I decided to go with the early 80's with "Chariots of fire". The song and the movie was a smash hit. I first heard of the song and the movie when I was a sophomore in high-school. it really played well through the new device called the "Sony Walkman" The metal-cased blue-and-silver Walkman TPS-L2, the world's first low-cost portable stereo, went on sale in Japan on July 1, 1979. In June 1980, it was introduced in the U.S
Power consumption was low, requiring only either one AA battery or one gumstick-type rechargeable, with optional AC adaptor input. It is also equipped with an amorphous tape head capable of reproducing 20–20,000 Hz response, a gold plated headphone jack, and a 2 mm thick aluminum body. Sony made this model with only sound quality in mind at an affordable price, therefore it contains no gimmick features such as in-line remote control, music search, or LCD readout. Its only features are Dolby B/C noise reduction, Mega Bass/DBB bass boost, tape select, and two auto reverse modes.
Chariots of Fire is a 1981 British historical drama film. It tells the fact-based story of two athletes in the 1924 Olympics: Eric Liddell, a devout Scottish Christian who runs for the glory of God, and Harold Abrahams, an English Jew who runs to overcome prejudice.
The film was conceived and produced by David Puttnam, written by Colin Welland, and directed by Hugh Hudson. It was nominated for seven Academy Awards and won four, including Best Picture and Best Screenplay. It is ranked 19th in the British Film Institute's list of Top 100 British films. The film is also notable for its memorable instrumental theme tune by Vangelis, who won the Academy Award for Best Original Score.
The film's title was inspired by the line, "Bring me my chariot of fire," from the William Blake poem adapted into the popular British hymn "Jerusalem"; the hymn is heard at the end of the film. The original phrase "chariot(s) of fire" is from 2 Kings 2:11 and 6:17 in the Bible.
Although the film is a period piece, set in the 1920s, the Academy Award-winning original soundtrack composed by Vangelis uses a modern 1980s electronic sound, with a strong use of synthesizer and piano among other instruments. This was a bold and significant departure from earlier period films, which employed sweeping orchestral instrumentals. The title theme of the film has become iconic, and has been used in subsequent films and television shows during slow-motion segments.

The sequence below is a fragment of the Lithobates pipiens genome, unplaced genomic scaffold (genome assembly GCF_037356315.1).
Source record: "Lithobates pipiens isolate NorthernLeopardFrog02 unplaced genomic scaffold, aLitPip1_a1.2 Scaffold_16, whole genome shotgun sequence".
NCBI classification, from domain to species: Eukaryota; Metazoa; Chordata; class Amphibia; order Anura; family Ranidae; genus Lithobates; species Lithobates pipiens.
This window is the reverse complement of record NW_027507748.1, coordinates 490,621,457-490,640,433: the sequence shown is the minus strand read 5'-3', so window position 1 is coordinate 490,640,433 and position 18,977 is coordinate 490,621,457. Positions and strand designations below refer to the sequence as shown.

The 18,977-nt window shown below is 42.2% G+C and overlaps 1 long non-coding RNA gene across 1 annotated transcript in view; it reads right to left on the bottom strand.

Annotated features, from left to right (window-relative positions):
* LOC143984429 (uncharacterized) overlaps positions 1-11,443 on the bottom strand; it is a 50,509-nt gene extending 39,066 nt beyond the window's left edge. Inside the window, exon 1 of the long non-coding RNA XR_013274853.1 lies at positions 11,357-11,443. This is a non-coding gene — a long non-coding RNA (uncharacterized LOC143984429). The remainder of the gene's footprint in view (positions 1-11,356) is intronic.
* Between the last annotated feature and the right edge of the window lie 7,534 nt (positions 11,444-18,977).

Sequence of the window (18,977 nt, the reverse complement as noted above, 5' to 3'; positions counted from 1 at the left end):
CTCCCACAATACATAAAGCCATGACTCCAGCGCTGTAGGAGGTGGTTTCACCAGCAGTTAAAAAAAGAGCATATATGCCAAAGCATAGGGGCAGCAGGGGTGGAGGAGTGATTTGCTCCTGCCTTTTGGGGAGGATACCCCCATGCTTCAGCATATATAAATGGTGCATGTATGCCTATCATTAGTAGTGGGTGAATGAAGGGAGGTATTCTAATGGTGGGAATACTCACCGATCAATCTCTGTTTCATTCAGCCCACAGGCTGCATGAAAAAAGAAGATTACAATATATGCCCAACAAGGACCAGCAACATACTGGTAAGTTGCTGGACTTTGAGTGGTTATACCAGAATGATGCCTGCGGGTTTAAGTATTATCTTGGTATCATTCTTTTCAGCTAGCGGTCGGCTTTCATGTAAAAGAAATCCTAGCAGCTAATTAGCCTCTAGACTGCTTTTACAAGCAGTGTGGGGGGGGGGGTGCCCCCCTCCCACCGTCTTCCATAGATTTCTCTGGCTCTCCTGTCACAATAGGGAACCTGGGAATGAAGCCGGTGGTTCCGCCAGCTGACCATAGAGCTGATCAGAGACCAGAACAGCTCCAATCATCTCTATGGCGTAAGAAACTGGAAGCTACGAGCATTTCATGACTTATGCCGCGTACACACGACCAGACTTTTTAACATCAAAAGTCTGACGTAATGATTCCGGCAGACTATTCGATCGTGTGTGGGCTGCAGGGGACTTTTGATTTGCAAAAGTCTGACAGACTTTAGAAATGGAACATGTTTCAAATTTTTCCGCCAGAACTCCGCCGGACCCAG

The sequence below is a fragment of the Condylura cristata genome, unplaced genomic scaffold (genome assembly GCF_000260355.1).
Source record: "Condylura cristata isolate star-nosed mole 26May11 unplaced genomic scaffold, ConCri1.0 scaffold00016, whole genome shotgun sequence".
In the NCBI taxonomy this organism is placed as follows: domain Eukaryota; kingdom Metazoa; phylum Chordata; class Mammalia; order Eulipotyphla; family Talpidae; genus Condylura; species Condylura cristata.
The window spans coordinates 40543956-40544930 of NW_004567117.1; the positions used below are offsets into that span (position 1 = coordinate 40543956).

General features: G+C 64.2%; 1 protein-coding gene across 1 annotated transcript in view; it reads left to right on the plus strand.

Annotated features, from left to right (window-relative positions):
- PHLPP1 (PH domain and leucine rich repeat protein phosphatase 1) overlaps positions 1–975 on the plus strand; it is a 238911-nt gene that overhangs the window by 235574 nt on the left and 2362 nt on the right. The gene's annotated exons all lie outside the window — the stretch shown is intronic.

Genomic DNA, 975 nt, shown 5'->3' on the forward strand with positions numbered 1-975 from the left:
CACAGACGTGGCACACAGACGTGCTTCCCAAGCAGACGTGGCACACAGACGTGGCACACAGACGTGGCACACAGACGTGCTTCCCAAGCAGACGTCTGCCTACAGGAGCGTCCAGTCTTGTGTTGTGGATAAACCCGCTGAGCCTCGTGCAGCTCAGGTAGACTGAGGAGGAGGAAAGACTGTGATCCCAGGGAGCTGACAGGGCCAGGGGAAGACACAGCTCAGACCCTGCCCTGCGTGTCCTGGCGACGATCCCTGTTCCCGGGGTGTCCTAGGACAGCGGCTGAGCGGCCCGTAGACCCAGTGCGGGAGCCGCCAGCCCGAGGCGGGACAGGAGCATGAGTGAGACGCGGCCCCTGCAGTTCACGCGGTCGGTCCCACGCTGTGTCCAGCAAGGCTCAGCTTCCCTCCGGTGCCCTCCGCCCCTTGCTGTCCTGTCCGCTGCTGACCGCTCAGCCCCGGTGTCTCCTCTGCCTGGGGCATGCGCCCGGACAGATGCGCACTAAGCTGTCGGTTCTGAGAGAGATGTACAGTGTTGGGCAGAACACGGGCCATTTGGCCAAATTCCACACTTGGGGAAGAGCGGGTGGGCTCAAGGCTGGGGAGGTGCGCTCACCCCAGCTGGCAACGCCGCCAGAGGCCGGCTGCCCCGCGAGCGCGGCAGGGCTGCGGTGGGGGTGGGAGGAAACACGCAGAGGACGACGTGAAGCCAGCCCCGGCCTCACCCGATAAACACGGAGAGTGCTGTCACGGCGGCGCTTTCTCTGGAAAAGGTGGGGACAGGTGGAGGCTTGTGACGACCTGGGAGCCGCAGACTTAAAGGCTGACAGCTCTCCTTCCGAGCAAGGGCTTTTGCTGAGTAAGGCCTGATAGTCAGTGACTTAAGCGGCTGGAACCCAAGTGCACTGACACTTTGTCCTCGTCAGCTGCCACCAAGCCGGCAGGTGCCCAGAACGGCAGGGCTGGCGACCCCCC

Vangelis, a Greek-born electronic composer who moved to Paris in the late 1960s, had been living in London since 1974. Director Hugh Hudson had collaborated with him on documentaries and commercials, and was also particularly impressed with his 1979 albums Opera Sauvage and China. David Puttnam also greatly admired Vangelis's body of work, having originally selected his compositions for his previous film Midnight Express. Hudson made the choice for Vangelis and for a modern score: "I knew we needed a piece which was anachronistic to the period to give it a feel of modernity. It was a risky idea but we went with it rather than have a period symphonic score." The soundtrack had a personal significance to Vangelis: After composing the iconic theme tune he told Puttnam, "My father is a runner, and this is an anthem to him."
Hudson originally wanted Vangelis's 1977 tune "L'Enfant", from his Opera Sauvage album, to be the title theme of the film, and the beach running sequence was actually filmed with "L'Enfant" playing on loudspeakers for the runners to pace to. Vangelis finally convinced Hudson he could create a new and better piece for the film's main theme – and when he played the now-iconic "Chariots of Fire" theme for Hudson, it was agreed the new tune was unquestionably better. The "L'Enfant" melody still made it into the film: When the athletes reach Paris and enter the stadium, a brass band marches through the field, and first plays a modified, acoustic performance of the piece.Vangelis's electronic "L'Enfant" track eventually was used prominently in the 1982 film The Year of Living Dangerously.
Some pieces of Vangelis's music in the film did not end up on the film's soundtrack album. One of them is the background music to the race Eric Liddell runs in the Scottish highlands. This piece is a version of "Hymn", the original version of which appears on Vangelis's 1979 album, Opéra sauvage. Various versions are also included on Vangelis's compilation albums Themes, Portraits, and Odyssey: The Definitive Collection, though none of these include the version used in the film.
Five lively Gilbert and Sullivan tunes also appear in the soundtrack, and serve as jaunty period music which nicely counterpoints Vangelis's modern electronic score. These are: "He is an Englishman" from H.M.S. Pinafore, "Three Little Maids from School Are We" from The Mikado, "With Catlike Tread" from The Pirates of Penzance, "The Soldiers of Our Queen" from Patience, and "There Lived a King" from The Gondoliers.
The film also incorporates a major traditional work: "Jerusalem", sung by a British choir at the 1978 funeral of Harold Abrahams. The words, written by William Blake in 1804-8, were set to music by Parry in 1916 as a celebration of England. This hymn has been described as "England's unofficial national anthem", concludes the film and inspired its title. A handful of other traditional anthems and hymns and period-appropriate instrumental ballroom-dance music round out the film's soundtrack.